On the frontline against coronavirus
PUBLISHED: 12:00 25 July 2020 | UPDATED: 14:24 25 July 2020
A Suffolk nurse has spoken of her experiences working in intensive care fighting the Covid-19 crisis.
Lisa Boyle spent three months at West Suffolk Hospital in Bury St Edmunds as one of the team dealing with critically ill people suffering from coronavirus.
She was working as a member of the East Anglian Air Ambulance (EAAA) aftercare team when, as the pandemic took hold, the call went out from the NHS in March for experienced nurses to help.
Lisa is a former intensive care nurse and matron in the NHS. After starting nursing in 1991 she worked in intensive care at West Suffolk Hospital from 1995 for more than a decade before joining EAAA where she works as its aftercare practitioner for Suffolk.
Together with EAAA colleagues Georgie Sellick and Sue Gee, she volunteered and from March until the end of June was in the thick of the fight against the virus.
“I had a lot of updating to do very quickly and then it was straight into it, and you really hit the ground running,” she said.
“Working in intensive care it was full on. You were in full PPE - tight face mask, gown, double-gloved, everything.
“It was physically demanding as it was so hot and claustrophobic.
“You also lose your sense of touch. When you’re holding someone’s hand you’re really aware that you are wearing gloves. You feel distanced, there’s a barrier emotionally and physically, working in those conditions was really hard.”
Lisa said she was struck by just how poorly were the patients she was treating.
“They were critically ill. They were needing full ventilator respiratory support and many of them went on to need further support for their cardio-vascular system or their kidneys because a lot of patients had multi-organ failure with COVID-19, It’s an awful disease,” she said.
And there was tragedy as patients succumbed. Between the time the crisis was declared until July 13, there were 254 cases of coronavirus admitted to the hospital - 137 people recovered, but 79 did not.
“If you were to ask me what my biggest memory of it all would be, it would be sitting with someone holding their hand while they were dying,” Lisa said.
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“Many cases stand out and I think the hardest thing was these people not being able to have their families visit them.
“You were the last person with that patient, you were there in their last minutes sitting and holding their hand. I did that on more than one occasion and it stays with you. Yeah, it does.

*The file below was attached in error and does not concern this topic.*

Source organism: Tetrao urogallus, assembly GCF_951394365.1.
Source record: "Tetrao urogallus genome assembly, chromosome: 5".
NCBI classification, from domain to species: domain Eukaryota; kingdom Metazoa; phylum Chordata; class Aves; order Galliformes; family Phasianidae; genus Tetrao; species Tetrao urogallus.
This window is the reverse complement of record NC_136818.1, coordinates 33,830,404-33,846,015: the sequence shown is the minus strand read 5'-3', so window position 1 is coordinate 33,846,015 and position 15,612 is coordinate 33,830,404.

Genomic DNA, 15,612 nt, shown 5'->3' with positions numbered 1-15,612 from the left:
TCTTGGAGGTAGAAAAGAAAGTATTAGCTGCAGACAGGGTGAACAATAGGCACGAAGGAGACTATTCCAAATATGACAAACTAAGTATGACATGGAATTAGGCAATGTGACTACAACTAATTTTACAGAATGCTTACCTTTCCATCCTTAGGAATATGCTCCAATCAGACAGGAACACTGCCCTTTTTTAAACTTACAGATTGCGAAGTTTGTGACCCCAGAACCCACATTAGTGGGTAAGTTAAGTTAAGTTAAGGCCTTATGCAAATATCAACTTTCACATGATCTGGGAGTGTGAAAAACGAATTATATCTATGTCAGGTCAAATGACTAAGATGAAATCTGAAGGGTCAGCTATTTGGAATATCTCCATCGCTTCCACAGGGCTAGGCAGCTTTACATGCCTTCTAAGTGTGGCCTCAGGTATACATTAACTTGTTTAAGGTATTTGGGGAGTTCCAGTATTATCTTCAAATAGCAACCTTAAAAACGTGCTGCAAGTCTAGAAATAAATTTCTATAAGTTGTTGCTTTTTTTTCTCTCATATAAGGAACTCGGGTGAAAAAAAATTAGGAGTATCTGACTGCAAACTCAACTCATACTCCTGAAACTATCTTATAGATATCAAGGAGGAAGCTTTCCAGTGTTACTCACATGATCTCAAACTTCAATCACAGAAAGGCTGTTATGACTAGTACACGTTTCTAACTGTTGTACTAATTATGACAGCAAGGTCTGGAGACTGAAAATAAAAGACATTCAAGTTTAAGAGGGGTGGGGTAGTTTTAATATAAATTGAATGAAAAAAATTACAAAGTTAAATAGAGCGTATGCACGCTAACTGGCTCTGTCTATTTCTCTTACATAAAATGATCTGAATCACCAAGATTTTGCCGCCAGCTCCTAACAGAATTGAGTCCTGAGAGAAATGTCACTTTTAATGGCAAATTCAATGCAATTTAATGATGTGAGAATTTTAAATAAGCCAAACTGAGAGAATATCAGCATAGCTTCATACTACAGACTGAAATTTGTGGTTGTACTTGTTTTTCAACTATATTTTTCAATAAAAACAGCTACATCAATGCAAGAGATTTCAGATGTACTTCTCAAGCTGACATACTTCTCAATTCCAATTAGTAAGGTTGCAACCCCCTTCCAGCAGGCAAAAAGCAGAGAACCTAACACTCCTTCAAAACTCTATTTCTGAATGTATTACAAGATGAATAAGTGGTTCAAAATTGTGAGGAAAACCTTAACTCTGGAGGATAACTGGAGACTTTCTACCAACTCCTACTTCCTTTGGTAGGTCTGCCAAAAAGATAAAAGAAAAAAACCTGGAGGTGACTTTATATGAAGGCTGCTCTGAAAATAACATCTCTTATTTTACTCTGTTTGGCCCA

“You could never imagine not having your family there, and yet that was the case for these poor people. It was very, very distressing.”
Despite the intensity of the three months she was there Lisa was full of praise for West Suffolk NHS Foundation Trust and the people she worked with.
“Supplies of PPE were brilliant for us, we had everything that we needed in intensive care,” she said.
“And as hard as it was, we were able to cope. We never got to the point where we thought ‘We can’t do this’. It would have been easy to let yourself get overwhelmed but we knew the system was in place and we were going to cope.”
Lisa, who lives with husband Nick in Great Ashfield, is now back in her old job with EAAA but also working as a bank nurse for West Suffolk.
“I’m back in my after-care role with the air ambulance working two days a week. It’s a charity, we rely so much on donations for funding and I’d really urge people to carry on raising money for it and not be put off by coronavirus. It is such an important service in this area,” she said.
“But my learning curve was huge and because I feel I can help I’ve decided to stay on and work on the bank to support as and when I can and when they need me.”
Lisa feels that her time on the Covid-19 frontline has changed her.
“For me personally I think it has made me stronger. To go back after all that time and know that I was able to do it, that I have helped people and that I coped with it, yeah, that makes me feel strong.
“I’ve had years of working in critical care and and I’ve been in some really tragic situations with families before, but this was so different.
“The cameraderie, the team spirit and the support everybody felt nationwide - it wasn’t just you working in intensive care, it felt like the whole country was working with you.
“Everyone was working to a common goal. We were all out of our comfort zone as there were so many people who had come to help. We all helped each other and we got through it together. There was a real sense of that, you were never working on your own.”
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